Power Protection Featured Article
Data and Power Protection: Lessons Learned in a Hurricane
In 2005, Hurricane Wilma – the most intense hurricane ever recorded in the Atlantic basin – wreaked havoc across Florida and shut down operations at Moss & Associates, a construction company.
As a mid-sized company with $650 million in revenue and more than 300 employees working across 30 active construction sites, they “needed to face our biggest data challenge: staying operational and providing remote access to online data, despite our location in hurricane country,” according to a case study in The Data Center Journal.
Company officials examine some of the lessons they learned in that disaster:
After examining a number of options, we knew a sophisticated, multi-tiered approach was the only answer to protecting our nearly 20 terabytes of data. First, fresh off the heels of the power outage from Hurricane Wilma, we purchased a giant generator, and then we got to work constructing what we call our “hurricane proof” disaster recovery plan. We estimated downtime costs, based on impact to construction schedules, among other things, to be thousands of dollars per minute, so there was no room for error.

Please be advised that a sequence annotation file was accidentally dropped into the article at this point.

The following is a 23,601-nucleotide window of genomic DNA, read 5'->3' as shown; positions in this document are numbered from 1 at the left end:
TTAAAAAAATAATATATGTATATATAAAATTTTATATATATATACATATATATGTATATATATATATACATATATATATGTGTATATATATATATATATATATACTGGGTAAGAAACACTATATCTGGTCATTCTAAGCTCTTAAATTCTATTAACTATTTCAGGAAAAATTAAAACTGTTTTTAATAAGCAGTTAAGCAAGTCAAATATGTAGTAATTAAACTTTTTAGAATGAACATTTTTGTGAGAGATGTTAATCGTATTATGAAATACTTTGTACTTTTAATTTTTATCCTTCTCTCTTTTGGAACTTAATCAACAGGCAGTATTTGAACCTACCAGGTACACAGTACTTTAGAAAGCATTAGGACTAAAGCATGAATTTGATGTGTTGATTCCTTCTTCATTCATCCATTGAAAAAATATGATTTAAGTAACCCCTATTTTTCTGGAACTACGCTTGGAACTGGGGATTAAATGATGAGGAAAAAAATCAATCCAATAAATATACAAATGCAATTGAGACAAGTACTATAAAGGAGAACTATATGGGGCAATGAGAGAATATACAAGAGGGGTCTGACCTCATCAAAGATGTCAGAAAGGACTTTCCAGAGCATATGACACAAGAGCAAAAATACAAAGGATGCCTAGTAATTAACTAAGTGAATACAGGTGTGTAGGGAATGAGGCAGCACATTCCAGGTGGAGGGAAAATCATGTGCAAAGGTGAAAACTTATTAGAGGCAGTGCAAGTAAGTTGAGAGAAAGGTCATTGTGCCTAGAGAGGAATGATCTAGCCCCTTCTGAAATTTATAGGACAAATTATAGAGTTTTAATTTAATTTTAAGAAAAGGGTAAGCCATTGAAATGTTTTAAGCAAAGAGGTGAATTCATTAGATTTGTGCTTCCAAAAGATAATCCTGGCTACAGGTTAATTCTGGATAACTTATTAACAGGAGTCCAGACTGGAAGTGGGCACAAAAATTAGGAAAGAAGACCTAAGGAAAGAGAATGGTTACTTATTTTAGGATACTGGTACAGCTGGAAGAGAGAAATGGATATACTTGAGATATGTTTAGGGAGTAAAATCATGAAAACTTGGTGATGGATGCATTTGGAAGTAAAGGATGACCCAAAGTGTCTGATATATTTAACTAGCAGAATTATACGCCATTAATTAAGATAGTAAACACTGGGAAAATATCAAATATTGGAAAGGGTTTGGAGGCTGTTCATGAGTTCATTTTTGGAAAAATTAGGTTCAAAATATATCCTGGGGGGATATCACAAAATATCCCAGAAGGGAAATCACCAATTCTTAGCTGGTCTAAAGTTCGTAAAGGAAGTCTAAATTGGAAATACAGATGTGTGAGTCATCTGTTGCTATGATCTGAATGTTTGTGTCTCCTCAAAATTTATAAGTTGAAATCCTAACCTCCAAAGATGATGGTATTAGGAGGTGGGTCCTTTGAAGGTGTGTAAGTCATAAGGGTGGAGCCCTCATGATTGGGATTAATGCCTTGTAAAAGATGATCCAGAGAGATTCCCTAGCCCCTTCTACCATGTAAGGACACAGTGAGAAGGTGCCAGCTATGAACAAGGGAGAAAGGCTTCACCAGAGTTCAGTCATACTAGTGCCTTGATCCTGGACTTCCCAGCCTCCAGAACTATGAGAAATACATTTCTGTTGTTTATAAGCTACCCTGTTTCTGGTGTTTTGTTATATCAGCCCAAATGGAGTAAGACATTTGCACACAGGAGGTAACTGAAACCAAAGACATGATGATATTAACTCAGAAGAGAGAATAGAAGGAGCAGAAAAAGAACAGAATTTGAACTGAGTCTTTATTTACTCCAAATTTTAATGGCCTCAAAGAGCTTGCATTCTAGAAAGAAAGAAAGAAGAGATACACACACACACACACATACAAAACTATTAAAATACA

First and foremost, we looked at data recovery. After examining various options, we concluded that remote data replication would provide us with the most reliable, easy-to-manage, and cost-effective solution for protecting and recovering critical business information.
Next, we recognized the need to have not only advanced storage management applications, but also a complete book of procedures for the data center and its disaster recovery functions.
Finally, we agreed that the solution needed to be easy to administer by even the non-technical staff. As we learned during Wilma, IT personnel may not be available when and where we need them.
“Ultimately, smart business continuity planning comes down to implementing the solution and process that gives an organization the best chance to quickly and easily restore data in the event of a disaster,” company officials concluded.
David Sims is a contributing editor for TMCnet. To read more of David’s articles, please visit his columnist page. He also blogs for TMCnet here.
Edited by Jaclyn Allard